Navigation in the Singapore Navy
Distinction between the visible horizon and the celestial horizon
The visible horizon is the small circle on the Earth’s surface where the sky and sea appear to meet. Whereas the celestial horizon is the great circle on the celestial sphere which passes through the centre of the earth, every point of which is 90o from the observer’s zenith. This is shown in the figure below.
Sidereal Hour Angle (SHA)
Greenwich Hour Angle (GHA)
Local Hour Angle (LHA)
As it is physically impossible to tabulate the local hour angles of every celestial body for all minutes of longitude, a method linking LHA and GHA has been devised to circumvent this problem. To get the LHA of any celestial body for any time at any longitude, the following step is needed.
LHA = GHA + East Longitude
LHA = | GHA – West Longitude |
W LHA E W LHA E
In addition, the GHA of a particular star can be found by:
GHA star = GHA aeries + SHA star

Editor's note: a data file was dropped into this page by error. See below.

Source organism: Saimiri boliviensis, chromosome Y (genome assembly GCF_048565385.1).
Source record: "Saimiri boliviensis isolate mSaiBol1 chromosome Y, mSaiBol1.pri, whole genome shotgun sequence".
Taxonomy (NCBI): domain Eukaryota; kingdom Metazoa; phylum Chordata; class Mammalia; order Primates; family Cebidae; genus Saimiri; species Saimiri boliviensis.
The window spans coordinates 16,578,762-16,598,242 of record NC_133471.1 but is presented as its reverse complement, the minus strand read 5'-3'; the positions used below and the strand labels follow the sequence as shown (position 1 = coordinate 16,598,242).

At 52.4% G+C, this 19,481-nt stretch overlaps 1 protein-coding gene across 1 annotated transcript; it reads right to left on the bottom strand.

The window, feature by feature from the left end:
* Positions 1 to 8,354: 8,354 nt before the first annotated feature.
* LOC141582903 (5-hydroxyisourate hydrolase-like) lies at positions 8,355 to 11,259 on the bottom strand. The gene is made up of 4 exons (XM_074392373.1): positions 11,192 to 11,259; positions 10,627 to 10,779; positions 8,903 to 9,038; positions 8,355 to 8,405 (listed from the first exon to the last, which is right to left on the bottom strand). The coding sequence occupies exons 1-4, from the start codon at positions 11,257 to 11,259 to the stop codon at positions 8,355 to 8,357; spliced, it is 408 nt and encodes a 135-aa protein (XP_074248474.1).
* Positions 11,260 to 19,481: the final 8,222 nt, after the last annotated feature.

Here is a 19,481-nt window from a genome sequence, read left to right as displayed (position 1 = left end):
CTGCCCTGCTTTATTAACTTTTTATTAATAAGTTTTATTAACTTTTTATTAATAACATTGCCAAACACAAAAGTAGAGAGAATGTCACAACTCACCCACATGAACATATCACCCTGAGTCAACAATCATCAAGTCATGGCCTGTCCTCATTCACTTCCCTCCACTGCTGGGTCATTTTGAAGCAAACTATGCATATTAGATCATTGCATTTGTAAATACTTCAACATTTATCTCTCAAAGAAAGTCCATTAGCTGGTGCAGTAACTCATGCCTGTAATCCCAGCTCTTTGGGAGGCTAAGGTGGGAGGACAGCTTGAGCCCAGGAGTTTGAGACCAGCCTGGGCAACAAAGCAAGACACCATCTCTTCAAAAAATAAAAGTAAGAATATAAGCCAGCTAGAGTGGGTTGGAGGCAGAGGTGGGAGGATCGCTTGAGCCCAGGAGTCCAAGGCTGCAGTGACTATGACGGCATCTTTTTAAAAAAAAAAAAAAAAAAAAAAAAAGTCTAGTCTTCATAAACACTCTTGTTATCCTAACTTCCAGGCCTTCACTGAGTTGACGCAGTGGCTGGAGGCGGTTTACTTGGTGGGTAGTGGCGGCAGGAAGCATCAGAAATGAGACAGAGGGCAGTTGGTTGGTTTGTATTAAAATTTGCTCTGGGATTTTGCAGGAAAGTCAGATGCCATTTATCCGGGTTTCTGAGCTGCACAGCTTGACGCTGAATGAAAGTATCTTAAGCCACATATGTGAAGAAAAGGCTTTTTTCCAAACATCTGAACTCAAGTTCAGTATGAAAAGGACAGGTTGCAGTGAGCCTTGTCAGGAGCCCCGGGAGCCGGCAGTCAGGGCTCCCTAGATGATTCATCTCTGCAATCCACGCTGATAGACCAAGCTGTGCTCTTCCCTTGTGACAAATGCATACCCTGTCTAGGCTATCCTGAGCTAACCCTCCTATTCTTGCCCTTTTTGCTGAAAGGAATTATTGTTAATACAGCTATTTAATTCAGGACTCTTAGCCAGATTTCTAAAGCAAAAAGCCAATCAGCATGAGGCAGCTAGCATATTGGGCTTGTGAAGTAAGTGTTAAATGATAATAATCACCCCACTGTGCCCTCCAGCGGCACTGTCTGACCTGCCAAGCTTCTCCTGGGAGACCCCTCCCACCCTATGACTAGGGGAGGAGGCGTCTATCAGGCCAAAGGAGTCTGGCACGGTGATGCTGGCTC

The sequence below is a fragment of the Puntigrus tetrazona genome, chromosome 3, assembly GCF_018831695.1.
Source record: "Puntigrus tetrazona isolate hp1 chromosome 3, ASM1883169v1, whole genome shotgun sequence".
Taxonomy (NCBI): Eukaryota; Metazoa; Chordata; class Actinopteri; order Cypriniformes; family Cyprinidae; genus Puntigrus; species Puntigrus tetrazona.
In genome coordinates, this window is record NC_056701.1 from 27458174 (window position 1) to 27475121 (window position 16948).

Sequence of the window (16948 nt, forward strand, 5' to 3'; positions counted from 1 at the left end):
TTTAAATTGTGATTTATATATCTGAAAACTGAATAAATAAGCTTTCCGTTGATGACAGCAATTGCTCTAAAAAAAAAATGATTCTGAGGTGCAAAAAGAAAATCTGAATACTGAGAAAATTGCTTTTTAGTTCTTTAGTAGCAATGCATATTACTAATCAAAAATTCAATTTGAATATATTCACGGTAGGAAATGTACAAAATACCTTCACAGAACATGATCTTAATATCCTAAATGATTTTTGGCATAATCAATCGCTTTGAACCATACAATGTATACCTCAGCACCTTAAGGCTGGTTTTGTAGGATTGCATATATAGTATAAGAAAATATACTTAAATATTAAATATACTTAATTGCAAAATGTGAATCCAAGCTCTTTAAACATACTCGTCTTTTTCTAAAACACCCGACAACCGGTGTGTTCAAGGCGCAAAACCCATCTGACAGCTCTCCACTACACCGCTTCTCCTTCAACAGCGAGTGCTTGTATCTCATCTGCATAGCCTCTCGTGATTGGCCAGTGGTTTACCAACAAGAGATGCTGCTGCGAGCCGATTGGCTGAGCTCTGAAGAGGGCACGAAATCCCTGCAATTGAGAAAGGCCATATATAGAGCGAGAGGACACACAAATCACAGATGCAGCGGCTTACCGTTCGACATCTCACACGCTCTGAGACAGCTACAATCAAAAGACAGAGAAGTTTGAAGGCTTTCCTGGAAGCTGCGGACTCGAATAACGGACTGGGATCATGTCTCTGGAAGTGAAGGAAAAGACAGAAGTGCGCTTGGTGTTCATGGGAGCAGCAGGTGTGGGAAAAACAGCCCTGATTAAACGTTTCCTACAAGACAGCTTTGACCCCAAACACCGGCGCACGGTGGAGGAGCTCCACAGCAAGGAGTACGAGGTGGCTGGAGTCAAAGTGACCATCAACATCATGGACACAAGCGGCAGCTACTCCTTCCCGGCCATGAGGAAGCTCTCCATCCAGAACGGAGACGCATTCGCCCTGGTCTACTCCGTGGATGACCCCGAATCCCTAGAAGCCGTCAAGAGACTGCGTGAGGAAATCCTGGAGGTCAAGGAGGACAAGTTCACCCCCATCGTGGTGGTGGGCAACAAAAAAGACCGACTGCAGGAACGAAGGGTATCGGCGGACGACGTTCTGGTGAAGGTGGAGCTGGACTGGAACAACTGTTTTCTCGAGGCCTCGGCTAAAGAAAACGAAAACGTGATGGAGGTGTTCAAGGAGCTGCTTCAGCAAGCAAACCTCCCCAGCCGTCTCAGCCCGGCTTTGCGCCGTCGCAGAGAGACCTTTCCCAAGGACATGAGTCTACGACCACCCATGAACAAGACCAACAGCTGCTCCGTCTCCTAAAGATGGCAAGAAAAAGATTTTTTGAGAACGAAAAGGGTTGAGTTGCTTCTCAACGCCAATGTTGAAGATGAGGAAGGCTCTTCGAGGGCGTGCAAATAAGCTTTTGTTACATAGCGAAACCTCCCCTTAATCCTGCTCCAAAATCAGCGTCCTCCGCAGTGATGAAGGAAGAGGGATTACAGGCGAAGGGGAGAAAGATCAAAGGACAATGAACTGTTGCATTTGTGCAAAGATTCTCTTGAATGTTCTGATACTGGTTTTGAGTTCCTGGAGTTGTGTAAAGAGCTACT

The Relationship Between the Hour Angles:
These equations are essential in converting data on a ship and they are needed in calculating the exact position of the star.
Navigational officers must know the time of the rising and setting of the sun as this is important in determining twilight- the period of day when even though the sun is below the horizon, the observer stills sees light due to refraction by the upper atmosphere.
Twilight is the time when the altitudes of the stars can be taken because that is when one can see both the horizon and the stars at the same time. This is due to the fact that it is extremely dark at sea at night and so it is difficult to see the horizon even though the stars shine brightly because of minimal light pollution. Conversely, though it is easy to see the horizon in the day, it is impossible to see the stars due to the glare of the sun.
Merpass is when the celestial body is over the observer's meridian.
The true bearing of the celestial body will be either 000 or 180 and this depends on 3 factors:
- Latitude of observer
- Declination of the celestial body
i.e. In the Northern hemisphere, when latitude and declination have opposite names, the bearing is 180.
However in the Southern hemisphere, when latitude and declination have opposite names, the bearing is 000.
The exact time of the merpass can be calculated from the nautical almanac.
The exact latitude of the observer at the time of merpass can be easily found out by observing the Sun's altitude at the time of merpass.
Latitude = 90o - Altitude + Declination
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